Berlin-based production house Black Forest Films has changed directors in the middle of shooting the film adaptation of Wladimir Kaminer’s bestseller Russendisko.

Producer Christoph Hahnheiser and director Oliver Schmitz, who had previously worked together on his 2001 Un Certain Regard film Hijack Stories, ended the collaboration on Russendisko “by mutual agreement.”

Schmitz, who was in Cannes last year with another South African-set drama Life, Above All, has been replaced by the film’s screenwriter Oliver Ziegenbalg who will be making his directorial debut with Russendisko. Ziegenbalg’s previous screenwriting credits included the Til Schweiger comedy 1 ½ Ritter and Sony Pictures’ 2010 box-office hit Friendship! which also featured Russendisko’s lead actors Matthias Schweighöfer and Friedrich Mücke.

“This change meets with the approval of all of those involved in the film’s financing and exploitation,” the company said.

The €6.4m project is being produced by Hahnheiser and veteran Oscar-winning producer Arthur Cohn who has put up 18% of the budget as private equity. Stefan Gärtner of broadcaster ProSiebenSAT.1’s production arm SevenPictures Film is serving as co-producer, and funding came from Medienboard Berlin-Brandenburg, German Federal Film Fund (DFFF), German Federal Film Board (FFA), and the MEDIA Programme.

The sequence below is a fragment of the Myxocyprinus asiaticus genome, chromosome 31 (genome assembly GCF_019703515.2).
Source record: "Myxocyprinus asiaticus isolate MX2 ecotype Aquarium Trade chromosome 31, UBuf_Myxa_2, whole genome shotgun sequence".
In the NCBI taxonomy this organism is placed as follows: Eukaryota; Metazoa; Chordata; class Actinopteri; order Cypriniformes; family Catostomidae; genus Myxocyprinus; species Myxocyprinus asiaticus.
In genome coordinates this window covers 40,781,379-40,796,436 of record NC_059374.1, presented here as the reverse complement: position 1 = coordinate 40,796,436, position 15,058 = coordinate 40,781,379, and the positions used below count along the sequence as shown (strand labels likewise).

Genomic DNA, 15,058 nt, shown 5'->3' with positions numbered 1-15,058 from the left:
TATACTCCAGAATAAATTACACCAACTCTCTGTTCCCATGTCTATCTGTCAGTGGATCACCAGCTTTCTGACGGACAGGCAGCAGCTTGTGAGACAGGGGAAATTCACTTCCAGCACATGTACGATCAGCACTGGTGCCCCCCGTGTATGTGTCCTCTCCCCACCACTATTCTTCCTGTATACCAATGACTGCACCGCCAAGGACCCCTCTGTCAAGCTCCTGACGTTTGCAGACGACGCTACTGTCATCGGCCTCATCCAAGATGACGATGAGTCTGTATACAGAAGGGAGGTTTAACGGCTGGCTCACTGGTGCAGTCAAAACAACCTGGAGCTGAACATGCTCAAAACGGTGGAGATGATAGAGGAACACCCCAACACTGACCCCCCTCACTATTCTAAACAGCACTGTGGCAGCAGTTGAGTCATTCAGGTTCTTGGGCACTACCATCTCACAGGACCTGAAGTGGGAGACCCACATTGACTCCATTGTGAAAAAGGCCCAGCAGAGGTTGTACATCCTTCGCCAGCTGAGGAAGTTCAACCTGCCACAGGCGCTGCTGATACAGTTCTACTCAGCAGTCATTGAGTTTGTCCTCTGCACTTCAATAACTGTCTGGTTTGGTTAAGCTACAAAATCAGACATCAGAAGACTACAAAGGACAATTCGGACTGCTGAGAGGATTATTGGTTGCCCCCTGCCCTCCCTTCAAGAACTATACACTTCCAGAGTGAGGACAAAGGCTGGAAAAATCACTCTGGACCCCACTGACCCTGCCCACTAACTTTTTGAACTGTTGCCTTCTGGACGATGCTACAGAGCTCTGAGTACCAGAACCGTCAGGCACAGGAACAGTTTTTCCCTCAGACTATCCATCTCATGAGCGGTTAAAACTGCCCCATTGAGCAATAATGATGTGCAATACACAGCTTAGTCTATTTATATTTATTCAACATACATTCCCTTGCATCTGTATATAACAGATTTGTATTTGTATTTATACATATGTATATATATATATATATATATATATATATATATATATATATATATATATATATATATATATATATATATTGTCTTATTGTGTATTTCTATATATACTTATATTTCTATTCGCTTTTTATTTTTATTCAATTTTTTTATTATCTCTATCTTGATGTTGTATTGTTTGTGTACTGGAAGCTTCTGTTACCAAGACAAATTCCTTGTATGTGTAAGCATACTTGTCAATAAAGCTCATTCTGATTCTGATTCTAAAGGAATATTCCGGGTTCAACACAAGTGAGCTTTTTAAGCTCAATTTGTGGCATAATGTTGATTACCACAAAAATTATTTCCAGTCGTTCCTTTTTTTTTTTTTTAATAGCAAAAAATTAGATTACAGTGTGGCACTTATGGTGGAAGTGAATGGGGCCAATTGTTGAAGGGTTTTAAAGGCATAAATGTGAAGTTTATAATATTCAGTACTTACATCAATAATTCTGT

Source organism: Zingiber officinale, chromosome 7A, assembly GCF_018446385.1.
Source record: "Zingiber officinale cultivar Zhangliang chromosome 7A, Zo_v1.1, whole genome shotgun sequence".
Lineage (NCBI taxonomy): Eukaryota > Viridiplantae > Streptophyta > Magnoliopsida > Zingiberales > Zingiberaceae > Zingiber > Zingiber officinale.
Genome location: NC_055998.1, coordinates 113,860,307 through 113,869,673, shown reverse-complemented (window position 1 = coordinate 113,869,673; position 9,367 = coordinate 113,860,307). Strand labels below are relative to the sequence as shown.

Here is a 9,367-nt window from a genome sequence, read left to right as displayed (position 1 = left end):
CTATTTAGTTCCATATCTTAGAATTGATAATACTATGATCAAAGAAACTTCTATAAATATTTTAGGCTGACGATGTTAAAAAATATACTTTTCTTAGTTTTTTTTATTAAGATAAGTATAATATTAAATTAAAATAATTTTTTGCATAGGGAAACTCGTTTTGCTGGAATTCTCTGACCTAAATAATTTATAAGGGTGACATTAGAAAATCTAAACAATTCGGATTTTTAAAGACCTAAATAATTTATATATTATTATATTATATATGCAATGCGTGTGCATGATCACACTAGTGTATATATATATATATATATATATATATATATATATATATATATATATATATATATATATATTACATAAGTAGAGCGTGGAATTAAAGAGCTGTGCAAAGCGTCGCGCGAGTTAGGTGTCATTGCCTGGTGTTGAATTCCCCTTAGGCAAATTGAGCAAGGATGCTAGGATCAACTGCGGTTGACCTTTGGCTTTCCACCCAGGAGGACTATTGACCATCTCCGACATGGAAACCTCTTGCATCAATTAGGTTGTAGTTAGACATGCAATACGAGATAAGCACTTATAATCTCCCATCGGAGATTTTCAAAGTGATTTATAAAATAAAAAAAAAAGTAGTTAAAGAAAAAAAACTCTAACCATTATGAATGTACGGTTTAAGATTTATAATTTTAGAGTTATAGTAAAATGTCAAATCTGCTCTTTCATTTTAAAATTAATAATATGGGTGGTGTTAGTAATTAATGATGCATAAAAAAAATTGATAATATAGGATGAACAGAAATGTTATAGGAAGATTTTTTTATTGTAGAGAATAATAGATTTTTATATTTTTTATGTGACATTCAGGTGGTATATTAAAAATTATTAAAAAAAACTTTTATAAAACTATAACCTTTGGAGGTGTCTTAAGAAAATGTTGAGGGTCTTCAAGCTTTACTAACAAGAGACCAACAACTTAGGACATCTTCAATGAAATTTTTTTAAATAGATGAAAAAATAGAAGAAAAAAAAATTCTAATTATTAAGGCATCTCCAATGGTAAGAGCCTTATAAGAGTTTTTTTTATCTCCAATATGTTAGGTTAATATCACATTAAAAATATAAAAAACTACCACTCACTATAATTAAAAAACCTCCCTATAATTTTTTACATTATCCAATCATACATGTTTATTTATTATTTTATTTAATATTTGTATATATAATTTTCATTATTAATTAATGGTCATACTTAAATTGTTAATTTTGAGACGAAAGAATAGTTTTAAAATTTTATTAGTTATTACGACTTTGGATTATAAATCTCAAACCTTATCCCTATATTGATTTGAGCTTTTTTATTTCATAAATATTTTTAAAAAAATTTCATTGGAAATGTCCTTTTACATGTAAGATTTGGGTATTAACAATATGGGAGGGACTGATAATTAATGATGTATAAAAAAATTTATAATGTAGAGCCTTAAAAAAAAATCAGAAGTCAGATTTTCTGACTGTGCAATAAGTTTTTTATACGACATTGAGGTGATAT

Paramount Pictures will release the film theatrically in German cinemas next year.

Hahnheiser had acquired the rights to Kaminer’s novel in 2002 and worked on the development of an adaptation with 10 screenwriters over the past nine years.

The fish out of water comedy follows the adventures of Wladimir and his two friends, Mischa and Andrej, played by Schweighöfer, Mücke and Christian Friedel (from The White Ribbon). The three young men from Moscow come to Berlin in a lucky wave of emigration right after the fall of the Berlin Wall, taking their chance looking for a better life and encountering all of the strangeness of a new world and Berlin with the spirit of the early ’90s.

In an exclusive statement for ScreenDaily, Hahnheiser explained: “Oliver Ziegenbalg and I had already noticed during the work on the screenplay that we have great consensus about the visual realization of a story like Russendisko. We want the film to be a warm-hearted, modern urban fairytale and, at the same time, a very real multi-cultural story from the Berlin of the ’90s. This story must be captured with the right portion of Kaminer humour and the right film images.”

Russendisko began shooting in Berlin in mid-March and is due to wrap principal photography next month after some scenes on part of Studio Babelsberg’s Berliner Strasse outside set.